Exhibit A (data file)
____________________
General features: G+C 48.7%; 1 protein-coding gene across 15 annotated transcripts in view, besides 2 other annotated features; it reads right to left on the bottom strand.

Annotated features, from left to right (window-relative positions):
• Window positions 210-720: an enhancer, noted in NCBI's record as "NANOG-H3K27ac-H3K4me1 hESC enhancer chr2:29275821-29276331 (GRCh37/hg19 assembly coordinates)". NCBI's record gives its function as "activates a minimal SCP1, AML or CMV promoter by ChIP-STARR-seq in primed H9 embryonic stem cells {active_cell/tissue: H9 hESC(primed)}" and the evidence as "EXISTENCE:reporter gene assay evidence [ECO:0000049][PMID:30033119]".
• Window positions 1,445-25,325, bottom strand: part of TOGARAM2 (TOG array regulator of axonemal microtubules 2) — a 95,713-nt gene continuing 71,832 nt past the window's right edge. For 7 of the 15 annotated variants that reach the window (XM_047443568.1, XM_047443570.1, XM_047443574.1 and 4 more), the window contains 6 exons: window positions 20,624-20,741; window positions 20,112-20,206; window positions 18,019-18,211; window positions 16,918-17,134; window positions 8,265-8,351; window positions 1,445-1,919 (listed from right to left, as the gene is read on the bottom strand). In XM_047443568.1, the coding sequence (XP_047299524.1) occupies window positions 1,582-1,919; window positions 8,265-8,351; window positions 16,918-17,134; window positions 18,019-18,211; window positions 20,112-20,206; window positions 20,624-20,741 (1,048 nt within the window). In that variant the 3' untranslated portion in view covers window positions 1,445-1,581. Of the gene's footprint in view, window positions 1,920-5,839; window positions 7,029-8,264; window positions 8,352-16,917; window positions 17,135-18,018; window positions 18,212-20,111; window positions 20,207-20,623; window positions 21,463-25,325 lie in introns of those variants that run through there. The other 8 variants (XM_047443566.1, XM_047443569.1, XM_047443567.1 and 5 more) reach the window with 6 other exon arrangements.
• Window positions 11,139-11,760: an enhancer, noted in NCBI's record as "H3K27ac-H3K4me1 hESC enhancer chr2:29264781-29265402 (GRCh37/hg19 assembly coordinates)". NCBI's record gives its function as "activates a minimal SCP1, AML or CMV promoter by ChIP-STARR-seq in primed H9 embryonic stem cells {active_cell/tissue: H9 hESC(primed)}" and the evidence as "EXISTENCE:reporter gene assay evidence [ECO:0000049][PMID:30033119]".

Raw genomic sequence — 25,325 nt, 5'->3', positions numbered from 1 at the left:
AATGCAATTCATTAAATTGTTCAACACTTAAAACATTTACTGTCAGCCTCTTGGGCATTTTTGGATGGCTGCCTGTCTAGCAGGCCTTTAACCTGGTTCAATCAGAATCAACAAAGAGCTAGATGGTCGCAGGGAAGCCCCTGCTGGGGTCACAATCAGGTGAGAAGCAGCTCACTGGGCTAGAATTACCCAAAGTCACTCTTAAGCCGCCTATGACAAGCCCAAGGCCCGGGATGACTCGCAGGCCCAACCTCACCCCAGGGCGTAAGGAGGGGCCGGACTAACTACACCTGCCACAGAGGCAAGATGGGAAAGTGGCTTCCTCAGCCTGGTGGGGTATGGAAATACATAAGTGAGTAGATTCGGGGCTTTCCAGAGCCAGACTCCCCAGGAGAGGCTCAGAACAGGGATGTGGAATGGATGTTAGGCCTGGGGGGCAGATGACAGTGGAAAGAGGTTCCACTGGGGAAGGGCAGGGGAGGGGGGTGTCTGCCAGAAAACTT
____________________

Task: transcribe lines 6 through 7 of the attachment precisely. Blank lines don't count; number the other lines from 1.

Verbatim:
Raw genomic sequence — 25,325 nt, 5'->3', positions numbered from 1 at the left:
AATGCAATTCATTAAATTGTTCAACACTTAAAACATTTACTGTCAGCCTCTTGGGCATTTTTGGATGGCTGCCTGTCTAGCAGGCCTTTAACCTGGTTCAATCAGAATCAACAAAGAGCTAGATGGTCGCAGGGAAGCCCCTGCTGGGGTCACAATCAGGTGAGAAGCAGCTCACTGGGCTAGAATTACCCAAAGTCACTCTTAAGCCGCCTATGACAAGCCCAAGGCCCGGGATGACTCGCAGGCCCAACCTCACCCCAGGGCGTAAGGAGGGGCCGGACTAACTACACCTGCCACAGAGGCAAGATGGGAAAGTGGCTTCCTCAGCCTGGTGGGGTATGGAAATACATAAGTGAGTAGATTCGGGGCTTTCCAGAGCCAGACTCCCCAGGAGAGGCTCAGAACAGGGATGTGGAATGGATGTTAGGCCTGGGGGGCAGATGACAGTGGAAAGAGGTTCCACTGGGGAAGGGCAGGGGAGGGGGGTGTCTGCCAGAAAACTT